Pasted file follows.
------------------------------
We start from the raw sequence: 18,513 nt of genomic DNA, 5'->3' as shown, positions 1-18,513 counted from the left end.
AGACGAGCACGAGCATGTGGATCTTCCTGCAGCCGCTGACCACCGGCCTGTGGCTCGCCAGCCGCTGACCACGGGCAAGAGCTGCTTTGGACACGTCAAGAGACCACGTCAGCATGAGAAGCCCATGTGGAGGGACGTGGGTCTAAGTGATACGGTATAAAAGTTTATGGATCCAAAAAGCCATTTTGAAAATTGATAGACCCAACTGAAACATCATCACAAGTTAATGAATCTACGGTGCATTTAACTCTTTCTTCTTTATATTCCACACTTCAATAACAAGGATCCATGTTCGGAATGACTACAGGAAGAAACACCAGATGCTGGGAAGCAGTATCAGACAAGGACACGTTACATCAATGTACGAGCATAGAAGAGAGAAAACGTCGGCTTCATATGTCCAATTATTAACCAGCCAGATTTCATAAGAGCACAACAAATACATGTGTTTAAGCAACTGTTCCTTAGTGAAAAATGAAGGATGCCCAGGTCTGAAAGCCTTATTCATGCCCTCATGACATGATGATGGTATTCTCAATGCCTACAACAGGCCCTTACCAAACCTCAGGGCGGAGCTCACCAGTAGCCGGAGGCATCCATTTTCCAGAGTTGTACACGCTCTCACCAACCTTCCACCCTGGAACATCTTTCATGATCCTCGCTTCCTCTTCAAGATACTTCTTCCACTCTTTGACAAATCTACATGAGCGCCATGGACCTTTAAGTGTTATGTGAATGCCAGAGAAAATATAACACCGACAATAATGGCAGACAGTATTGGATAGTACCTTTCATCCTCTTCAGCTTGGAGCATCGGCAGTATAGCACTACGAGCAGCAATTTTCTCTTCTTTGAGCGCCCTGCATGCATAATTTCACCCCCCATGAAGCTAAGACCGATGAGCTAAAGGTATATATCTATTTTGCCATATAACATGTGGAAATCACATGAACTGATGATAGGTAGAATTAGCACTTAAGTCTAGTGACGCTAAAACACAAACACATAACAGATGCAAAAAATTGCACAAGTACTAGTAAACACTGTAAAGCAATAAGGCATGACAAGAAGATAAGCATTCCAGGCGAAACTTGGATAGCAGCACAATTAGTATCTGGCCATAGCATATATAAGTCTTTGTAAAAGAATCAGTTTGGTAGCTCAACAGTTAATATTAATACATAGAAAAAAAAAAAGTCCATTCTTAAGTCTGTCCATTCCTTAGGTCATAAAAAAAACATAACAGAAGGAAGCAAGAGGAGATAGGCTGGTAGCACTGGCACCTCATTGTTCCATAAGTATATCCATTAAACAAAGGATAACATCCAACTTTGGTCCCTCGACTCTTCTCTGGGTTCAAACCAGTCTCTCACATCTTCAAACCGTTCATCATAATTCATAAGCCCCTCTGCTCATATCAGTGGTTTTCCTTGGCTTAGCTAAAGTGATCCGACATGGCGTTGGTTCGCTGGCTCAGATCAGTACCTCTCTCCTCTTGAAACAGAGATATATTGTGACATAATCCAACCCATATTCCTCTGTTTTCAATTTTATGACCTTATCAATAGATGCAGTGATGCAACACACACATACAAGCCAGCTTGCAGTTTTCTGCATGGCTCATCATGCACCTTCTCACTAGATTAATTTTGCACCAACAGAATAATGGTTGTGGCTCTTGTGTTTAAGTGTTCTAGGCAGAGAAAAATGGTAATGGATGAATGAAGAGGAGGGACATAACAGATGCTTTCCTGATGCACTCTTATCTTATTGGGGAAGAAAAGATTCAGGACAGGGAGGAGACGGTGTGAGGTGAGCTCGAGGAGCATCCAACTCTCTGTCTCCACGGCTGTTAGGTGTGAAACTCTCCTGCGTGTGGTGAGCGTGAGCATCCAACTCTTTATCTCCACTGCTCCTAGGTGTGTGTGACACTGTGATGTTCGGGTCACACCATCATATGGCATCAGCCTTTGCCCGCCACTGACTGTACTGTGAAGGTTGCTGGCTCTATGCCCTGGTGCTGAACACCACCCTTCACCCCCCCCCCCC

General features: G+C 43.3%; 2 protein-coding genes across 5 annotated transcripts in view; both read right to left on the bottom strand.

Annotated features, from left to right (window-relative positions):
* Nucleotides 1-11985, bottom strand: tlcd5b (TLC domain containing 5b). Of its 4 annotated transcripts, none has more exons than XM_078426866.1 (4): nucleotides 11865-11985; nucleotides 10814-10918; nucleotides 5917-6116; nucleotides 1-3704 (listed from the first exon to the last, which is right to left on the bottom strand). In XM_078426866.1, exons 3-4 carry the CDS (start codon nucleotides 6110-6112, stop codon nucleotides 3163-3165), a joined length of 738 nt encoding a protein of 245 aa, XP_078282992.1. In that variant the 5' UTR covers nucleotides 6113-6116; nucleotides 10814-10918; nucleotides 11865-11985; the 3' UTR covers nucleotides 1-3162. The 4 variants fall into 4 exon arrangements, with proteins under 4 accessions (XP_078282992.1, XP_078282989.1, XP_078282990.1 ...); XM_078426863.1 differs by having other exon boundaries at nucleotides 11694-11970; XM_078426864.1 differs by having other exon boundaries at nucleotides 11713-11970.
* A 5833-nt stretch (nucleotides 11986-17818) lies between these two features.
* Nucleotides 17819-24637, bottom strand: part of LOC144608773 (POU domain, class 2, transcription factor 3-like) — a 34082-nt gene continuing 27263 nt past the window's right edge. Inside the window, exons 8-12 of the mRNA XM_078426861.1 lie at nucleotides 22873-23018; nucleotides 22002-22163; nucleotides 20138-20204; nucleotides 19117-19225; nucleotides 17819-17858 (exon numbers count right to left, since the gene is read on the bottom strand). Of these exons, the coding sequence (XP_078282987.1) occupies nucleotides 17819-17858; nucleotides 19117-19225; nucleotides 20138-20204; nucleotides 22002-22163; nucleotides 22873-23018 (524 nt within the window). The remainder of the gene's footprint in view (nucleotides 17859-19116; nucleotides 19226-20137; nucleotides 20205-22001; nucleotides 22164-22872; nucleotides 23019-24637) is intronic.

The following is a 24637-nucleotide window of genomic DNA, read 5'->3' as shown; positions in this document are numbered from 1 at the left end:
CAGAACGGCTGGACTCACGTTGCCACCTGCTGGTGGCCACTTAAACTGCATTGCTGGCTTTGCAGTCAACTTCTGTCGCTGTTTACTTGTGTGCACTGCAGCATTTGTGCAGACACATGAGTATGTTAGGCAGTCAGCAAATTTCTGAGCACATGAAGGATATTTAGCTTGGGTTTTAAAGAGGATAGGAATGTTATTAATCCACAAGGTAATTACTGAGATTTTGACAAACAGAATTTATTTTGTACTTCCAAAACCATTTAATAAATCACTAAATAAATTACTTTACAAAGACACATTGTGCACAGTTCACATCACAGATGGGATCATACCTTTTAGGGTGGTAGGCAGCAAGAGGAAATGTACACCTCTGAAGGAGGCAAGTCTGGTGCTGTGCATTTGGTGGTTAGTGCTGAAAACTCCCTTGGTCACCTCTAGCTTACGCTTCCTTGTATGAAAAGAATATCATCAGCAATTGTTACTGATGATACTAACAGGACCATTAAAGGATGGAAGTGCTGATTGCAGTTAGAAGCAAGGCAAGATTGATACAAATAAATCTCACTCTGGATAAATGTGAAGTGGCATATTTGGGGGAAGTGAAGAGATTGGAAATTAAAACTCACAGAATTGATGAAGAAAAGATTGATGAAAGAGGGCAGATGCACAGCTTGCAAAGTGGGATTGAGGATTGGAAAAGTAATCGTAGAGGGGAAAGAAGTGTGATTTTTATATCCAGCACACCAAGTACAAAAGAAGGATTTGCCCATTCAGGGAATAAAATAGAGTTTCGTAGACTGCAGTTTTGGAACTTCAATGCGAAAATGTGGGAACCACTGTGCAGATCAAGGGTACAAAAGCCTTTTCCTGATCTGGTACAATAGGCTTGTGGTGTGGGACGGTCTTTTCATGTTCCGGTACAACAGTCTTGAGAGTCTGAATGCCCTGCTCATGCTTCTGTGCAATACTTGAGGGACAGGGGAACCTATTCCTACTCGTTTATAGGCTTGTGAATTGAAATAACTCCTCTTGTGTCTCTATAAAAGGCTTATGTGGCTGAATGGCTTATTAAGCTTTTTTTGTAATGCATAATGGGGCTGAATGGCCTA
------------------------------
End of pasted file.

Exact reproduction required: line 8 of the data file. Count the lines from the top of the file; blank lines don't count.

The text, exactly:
The following is a 24637-nucleotide window of genomic DNA, read 5'->3' as shown; positions in this document are numbered from 1 at the left end: